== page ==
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Voters Give Mayor Berry High Marks

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Three years at City Hall haven’t diminished Mayor Richard Berry’s popularity.

In fact, it appears to be improving with time, based on a comparison with a 2010 poll.

A new Journal Poll shows 68 percent of likely voters in Albuquerque say they generally approve of Berry’s job performance and only 15 percent disapprove. The remainder are undecided, don’t know or wouldn’t say.

Brian Sanderoff, president of Research & Polling Inc., which conducted the survey, said Berry’s public persona as a mayor who governs with a business-like approach and non-confrontational style appears to contribute to the strong rating.

“It’s really unusual to garner such high rates of approval for any politician or elected official these days,” Sanderoff said in an interview Wednesday.

The new approval rating is even higher than what Berry scored in 2010, less than a year into his first term. A survey from August of that year – also conducted by Sanderoff, among likely voters in Bernalillo County – showed the mayor had a 63 percent approval rating, with 12 percent disapproving.

The past two years haven’t always been smooth for Berry.

Last year, voters soundly rejected a $50 million bond issue to pay for two projects outlined in Berry’s “ABQ: The Plan” initiative, a sports complex and the Paseo del Norte interchange.

Critics had questioned the pairing of the projects into one question, and the city is trying again Nov. 6 – this time with the funding entirely for Paseo.

The mayor also has faced criticism over the number of people shot and killed by Albuquerque police. Since January 2010, police have shot 25 men, 17 of them fatally. Activists and some city councilors have called for a U.S. Department of Justice investigation into allegations of civil-rights violations by APD.

But the controversy “appears not to have impacted his popularity,” Sanderoff said.

He noted that Berry has pushed for frugality in Albuquerque’s operating budget by reducing spending while the recession dampens revenue at City Hall. But the mayor also has pushed to use some of the budget savings on “big quality-of-life projects,” Sanderoff said.

In an interview, Berry said much of the credit should go to his leadership team and rank-and-file city employees.

“Gosh, it’s nice to hear,” Berry said of the numbers. “… We’re working hard.”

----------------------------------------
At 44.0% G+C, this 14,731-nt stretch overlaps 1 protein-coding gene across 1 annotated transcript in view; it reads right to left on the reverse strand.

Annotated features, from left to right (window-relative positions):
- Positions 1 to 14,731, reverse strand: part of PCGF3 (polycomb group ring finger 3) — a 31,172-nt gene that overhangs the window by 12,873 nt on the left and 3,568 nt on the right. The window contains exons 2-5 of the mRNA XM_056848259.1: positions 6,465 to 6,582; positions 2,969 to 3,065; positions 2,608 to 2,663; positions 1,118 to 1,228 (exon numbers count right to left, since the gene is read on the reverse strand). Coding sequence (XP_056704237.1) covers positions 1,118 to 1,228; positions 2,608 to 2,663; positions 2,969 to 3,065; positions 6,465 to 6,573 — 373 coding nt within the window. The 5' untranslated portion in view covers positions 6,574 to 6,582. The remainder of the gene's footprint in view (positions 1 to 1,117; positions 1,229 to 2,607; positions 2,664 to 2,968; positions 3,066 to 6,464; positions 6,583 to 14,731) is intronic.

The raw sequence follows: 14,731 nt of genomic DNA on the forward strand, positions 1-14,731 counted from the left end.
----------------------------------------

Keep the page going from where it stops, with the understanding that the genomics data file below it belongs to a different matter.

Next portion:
The survey shows Berry’s performance is popular with Democrats and Republicans. Berry is a Republican, though Albuquerque city government is technically nonpartisan and party labels don’t appear on the ballot.

“It seems natural that we put differences aside when at all possible and work together towards solutions,” Berry said. “It think the poll reflects the majority of folks feel the same way. That makes me feel good as a mayor.”

The mayor’s approval rating among Republicans is 85 percent, with disapproval at 4 percent, according to the poll. He has 55 percent approval among Democrats and 25 percent disapproval.

“Most politicians would be pleased with a 55-to-25 approval rate,” Sanderoff said. He called the Republican rating “impressively high.”

Sanderoff noted that Berry’s predecessor, Martin Chávez, also enjoyed popularity across party lines. Chávez, a Democrat, won election three times before he was defeated by Berry in 2009, his only loss in a mayoral election. Chávez served from 1993-97 and 2001-09.

Berry, though, has had plenty of disagreements with Democrats at City Hall. But he and the City Council’s 5-4 Republican majority have stuck together on budget matters, on a new policy in which federal agents check the immigration status of anyone arrested by city police and on a less expensive energy code, among other issues.

A former two-term legislator who had a reputation for working across the aisle, Berry was a general contractor before winning election as mayor. His first term ends in November next year. He hasn’t said whether he will seek re-election.

It will be a “family decision,” he said.

“I enjoy the job a great deal – no question about that,” Berry said.

Sanderoff said approval ratings can decline quickly “if you’re pounded by bad publicity or scandal.”

But “anyone who has a 68 percent approval rating starts out with a great advantage when it comes to seeking re-election,” Sanderoff said.

The telephone survey involved 319 likely voters in Albuquerque. It has a margin of error of plus or minus 5.5 percentage points. Interviews were conducted Oct. 9-11.

Here’s how the question was asked: “Do you generally approve or disapprove of the job performance of Mayor Richard Berry?”

A Journal Poll earlier this fall found President Barack Obama with a 45 percent approval rating and N.M. Gov. Susana Martinez with a 69 percent approval rating.
Voters Give Mayor Berry High MarksApproval Rating Higher Than 2010See HIGH on PAGE A3

election 2012 journal poll
— This article appeared on page A1 of the Albuquerque Journal

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